AI solutions to speed up evidence processing including scanning laptops and phones


UK police forces are trying out AI software to speed up processing evidence from digital devices. A dozen departments around the UK are using software, called Cellebrite, which employs AI algorithms to search through data found on devices, including phones and laptops. Cellbrite can recognize images that contain child abuse, accepts feeds from multiple devices to see when multiple owners were in the same physical location at the same time and can read text from screenshots. Officers can even feed it photos of suspects to see if a picture of them show up on someone’s hard drive.

China takes the surveillance biscuit and may show us a glimpse of the future

There are 600 million mobile phone users in China, each producing a great deal of information about their users. China has a notorious record of human rights abuses and the ruling Communist Party takes a controlling interest (a board seat) in many of their largest technology companies, to ensure the work done is in the interest of the party as well as profitable for the corporate. As a result, China is on the front foot when it comes to both AI and surveillance technology. China’s surveillance tools could be a harbinger of the future in the Western world.

Chinese cities will be run by a private company

Alibaba Group

Alibaba, China’s equivalent of Amazon, already has control over the traffic lights in one Chinese city, Hangzhou. Alibaba is far from shy about it’s ambitions. It has 120,000 developers working on the problem and intends to commercialise and sell the data it gathers about citizens.

The AI based product they’re using is called CityBrain. In the future, all Chinese cities could well all be run by AI from the Alibaba corporation the idea is to use this trial as a template for every city. The technology is likely to be placed in Kuala Lumpur next.

In the areas under CityBrain’s control, traffic speeds have increased by 15% already. However, some of those observing the situation have expressed concerns not just about (the lack of) oversight on CityBrain’s current capabilities but the potential for future abuse.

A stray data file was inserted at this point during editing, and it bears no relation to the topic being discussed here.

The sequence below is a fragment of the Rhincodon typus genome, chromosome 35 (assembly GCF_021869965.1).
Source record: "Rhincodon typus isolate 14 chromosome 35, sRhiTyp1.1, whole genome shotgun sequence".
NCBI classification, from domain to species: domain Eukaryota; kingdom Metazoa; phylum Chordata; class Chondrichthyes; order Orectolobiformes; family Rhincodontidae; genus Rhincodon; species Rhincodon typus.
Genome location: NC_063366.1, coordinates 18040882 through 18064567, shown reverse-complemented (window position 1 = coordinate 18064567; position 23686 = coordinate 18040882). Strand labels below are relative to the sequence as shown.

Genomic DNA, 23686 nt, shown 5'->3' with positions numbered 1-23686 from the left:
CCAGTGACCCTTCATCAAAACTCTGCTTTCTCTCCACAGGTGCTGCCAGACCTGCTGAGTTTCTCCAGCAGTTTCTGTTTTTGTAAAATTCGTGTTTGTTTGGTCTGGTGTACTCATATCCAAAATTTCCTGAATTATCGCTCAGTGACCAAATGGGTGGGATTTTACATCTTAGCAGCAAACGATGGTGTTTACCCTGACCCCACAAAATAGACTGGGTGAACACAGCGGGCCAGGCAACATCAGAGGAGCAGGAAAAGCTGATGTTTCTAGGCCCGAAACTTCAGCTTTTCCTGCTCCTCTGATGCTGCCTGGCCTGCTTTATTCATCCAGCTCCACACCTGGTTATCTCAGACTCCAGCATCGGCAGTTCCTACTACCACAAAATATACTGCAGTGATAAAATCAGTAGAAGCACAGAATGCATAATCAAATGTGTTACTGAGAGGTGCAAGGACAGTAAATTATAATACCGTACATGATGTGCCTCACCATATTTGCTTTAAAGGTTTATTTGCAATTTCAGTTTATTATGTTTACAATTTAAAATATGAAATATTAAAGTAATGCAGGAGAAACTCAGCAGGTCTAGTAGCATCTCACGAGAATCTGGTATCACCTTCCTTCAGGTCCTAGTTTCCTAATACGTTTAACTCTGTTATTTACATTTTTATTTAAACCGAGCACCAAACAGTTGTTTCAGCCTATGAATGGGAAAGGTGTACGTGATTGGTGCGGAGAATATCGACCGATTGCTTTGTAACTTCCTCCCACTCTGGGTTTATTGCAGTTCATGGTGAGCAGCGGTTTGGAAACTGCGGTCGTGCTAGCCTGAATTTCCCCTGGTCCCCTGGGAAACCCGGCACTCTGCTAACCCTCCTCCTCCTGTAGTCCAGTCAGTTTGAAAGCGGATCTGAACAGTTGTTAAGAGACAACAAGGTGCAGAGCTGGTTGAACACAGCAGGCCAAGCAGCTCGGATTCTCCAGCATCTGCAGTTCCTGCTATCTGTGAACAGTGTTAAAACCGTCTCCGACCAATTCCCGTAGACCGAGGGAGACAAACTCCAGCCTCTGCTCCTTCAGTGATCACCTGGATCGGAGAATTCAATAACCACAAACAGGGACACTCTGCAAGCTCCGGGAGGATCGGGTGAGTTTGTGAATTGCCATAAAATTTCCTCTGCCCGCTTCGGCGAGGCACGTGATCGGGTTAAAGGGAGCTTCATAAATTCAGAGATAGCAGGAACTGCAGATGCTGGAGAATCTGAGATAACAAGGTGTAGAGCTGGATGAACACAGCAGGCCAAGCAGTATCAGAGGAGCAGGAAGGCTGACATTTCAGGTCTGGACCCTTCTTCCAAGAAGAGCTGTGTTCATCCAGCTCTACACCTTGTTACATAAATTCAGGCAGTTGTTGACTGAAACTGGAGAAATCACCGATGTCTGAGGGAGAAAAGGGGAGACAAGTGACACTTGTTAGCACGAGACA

What to make of this incredible list of surveillance capabilities

Facilities like Mapquest’s new mapping service are beguiling. They’re clever ideas which create a better works. Similar technology, however, behind the scenes, is being adopted by law enforcement bodies in an ever growing list of countries. Even for someone who understands cutting edge technology, the sum of those facilities may be surprising.

Literally any aspect of your behaviour, from the way you walk, to your face, your heatmap and, of course, the contents of your phone and laptops can now be monitored. Law enforcement can access and review information feeds with Artificial Intelligence software, to process and summarise findings quickly. In some cases, this is being done without the need for a warrant. Concerningly, these advances seem to be coming without policy or, in many cases any form of oversight.

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Neil Atken


Neil Aitken is the editor in chief for WhatPhone.com.au. He has worked on small business telephony solutions in the past and has written on the subject of telco trends, innovation and SIM Plans for Business Insider, The Sydney Morning Herald, Vodafone Australia and Savings Room, one of Australia’s leading blogs. He is interested in everything about AI including robots with artificial intelligence, machine learning, smartphones, latest AI assistants and the likes.